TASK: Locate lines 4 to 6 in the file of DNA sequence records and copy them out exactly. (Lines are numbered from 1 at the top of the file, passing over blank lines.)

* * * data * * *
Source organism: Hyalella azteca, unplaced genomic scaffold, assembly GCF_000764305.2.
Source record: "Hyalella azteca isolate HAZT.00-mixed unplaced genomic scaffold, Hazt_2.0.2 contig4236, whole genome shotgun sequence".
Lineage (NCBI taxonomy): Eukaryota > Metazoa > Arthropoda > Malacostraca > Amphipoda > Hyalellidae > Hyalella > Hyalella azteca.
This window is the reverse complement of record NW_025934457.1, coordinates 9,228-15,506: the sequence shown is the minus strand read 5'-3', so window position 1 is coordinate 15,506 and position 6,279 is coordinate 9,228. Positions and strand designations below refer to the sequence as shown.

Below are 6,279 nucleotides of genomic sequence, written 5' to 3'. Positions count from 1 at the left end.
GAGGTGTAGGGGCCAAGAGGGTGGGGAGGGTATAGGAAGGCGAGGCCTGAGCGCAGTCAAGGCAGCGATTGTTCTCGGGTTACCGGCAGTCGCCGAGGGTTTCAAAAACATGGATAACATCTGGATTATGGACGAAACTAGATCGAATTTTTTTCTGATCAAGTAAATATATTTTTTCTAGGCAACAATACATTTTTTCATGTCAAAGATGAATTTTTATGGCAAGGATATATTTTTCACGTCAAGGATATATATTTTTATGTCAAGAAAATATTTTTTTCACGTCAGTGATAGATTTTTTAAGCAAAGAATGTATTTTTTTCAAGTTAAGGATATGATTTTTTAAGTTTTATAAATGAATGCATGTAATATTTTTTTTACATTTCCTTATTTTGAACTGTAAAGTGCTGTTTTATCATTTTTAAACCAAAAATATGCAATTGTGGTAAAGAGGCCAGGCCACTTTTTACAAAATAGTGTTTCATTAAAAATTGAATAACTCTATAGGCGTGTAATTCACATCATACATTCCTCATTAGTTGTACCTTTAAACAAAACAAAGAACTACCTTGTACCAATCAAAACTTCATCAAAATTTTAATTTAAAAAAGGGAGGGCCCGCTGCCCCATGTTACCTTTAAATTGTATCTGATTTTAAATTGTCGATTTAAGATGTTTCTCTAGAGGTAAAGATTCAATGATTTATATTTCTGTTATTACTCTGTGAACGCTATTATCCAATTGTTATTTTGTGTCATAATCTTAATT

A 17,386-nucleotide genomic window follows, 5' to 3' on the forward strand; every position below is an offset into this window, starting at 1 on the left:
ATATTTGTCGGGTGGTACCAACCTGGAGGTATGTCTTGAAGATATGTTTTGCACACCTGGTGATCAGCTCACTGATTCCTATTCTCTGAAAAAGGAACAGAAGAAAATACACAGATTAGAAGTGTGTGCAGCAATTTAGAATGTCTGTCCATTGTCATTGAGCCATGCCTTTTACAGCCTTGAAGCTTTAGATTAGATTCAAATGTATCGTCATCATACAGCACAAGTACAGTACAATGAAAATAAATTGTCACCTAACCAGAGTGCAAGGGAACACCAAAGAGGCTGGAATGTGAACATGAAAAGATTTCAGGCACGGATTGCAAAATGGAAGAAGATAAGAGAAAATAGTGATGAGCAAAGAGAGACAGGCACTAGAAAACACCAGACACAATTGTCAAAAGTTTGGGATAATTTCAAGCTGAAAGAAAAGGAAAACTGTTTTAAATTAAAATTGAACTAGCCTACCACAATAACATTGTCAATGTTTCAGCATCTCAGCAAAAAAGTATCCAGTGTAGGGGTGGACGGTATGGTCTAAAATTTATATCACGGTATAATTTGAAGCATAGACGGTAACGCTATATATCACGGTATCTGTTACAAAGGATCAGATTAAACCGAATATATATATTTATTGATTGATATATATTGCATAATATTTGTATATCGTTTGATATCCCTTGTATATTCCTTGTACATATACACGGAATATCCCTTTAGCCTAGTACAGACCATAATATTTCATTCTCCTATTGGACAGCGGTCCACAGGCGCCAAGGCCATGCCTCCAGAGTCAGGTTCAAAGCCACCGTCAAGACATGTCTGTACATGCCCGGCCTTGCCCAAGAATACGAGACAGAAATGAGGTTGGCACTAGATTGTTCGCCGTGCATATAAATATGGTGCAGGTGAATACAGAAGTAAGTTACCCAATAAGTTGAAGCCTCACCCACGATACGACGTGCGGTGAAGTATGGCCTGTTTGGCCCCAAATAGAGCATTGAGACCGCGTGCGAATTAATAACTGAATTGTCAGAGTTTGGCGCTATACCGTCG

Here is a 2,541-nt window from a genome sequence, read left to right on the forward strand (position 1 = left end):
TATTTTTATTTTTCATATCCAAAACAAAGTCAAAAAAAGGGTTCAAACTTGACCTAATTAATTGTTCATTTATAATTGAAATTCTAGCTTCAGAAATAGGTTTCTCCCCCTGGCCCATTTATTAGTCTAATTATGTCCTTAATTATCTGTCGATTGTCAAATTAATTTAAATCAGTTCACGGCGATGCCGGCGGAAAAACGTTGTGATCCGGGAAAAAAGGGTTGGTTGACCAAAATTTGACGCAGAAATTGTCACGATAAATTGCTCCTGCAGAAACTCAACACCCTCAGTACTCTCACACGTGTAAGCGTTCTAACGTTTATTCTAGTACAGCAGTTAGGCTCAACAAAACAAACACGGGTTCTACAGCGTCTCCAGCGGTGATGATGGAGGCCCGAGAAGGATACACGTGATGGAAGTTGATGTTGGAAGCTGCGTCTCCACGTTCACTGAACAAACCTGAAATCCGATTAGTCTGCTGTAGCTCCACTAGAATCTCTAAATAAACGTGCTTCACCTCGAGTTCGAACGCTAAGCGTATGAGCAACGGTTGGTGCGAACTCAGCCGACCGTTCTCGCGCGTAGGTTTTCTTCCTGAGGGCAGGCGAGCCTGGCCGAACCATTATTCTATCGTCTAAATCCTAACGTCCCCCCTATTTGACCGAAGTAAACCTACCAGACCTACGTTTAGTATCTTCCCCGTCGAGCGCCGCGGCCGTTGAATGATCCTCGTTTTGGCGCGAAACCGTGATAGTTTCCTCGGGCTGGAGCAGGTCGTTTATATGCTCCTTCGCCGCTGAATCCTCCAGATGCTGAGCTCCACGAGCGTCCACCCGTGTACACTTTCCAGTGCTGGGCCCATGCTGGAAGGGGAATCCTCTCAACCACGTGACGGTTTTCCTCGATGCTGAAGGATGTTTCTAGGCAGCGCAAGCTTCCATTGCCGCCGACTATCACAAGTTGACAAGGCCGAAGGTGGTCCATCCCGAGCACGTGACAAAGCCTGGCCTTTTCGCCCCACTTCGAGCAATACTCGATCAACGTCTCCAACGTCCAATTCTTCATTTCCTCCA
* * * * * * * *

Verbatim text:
This window is the reverse complement of record NW_025934457.1, coordinates 9,228-15,506: the sequence shown is the minus strand read 5'-3', so window position 1 is coordinate 15,506 and position 6,279 is coordinate 9,228. Positions and strand designations below refer to the sequence as shown.

Below are 6,279 nucleotides of genomic sequence, written 5' to 3'. Positions count from 1 at the left end.
GAGGTGTAGGGGCCAAGAGGGTGGGGAGGGTATAGGAAGGCGAGGCCTGAGCGCAGTCAAGGCAGCGATTGTTCTCGGGTTACCGGCAGTCGCCGAGGGTTTCAAAAACATGGATAACATCTGGATTATGGACGAAACTAGATCGAATTTTTTTCTGATCAAGTAAATATATTTTTTCTAGGCAACAATACATTTTTTCATGTCAAAGATGAATTTTTATGGCAAGGATATATTTTTCACGTCAAGGATATATATTTTTATGTCAAGAAAATATTTTTTTCACGTCAGTGATAGATTTTTTAAGCAAAGAATGTATTTTTTTCAAGTTAAGGATATGATTTTTTAAGTTTTATAAATGAATGCATGTAATATTTTTTTTACATTTCCTTATTTTGAACTGTAAAGTGCTGTTTTATCATTTTTAAACCAAAAATATGCAATTGTGGTAAAGAGGCCAGGCCACTTTTTACAAAATAGTGTTTCATTAAAAATTGAATAACTCTATAGGCGTGTAATTCACATCATACATTCCTCATTAGTTGTACCTTTAAACAAAACAAAGAACTACCTTGTACCAATCAAAACTTCATCAAAATTTTAATTTAAAAAAGGGAGGGCCCGCTGCCCCATGTTACCTTTAAATTGTATCTGATTTTAAATTGTCGATTTAAGATGTTTCTCTAGAGGTAAAGATTCAATGATTTATATTTCTGTTATTACTCTGTGAACGCTATTATCCAATTGTTATTTTGTGTCATAATCTTAATT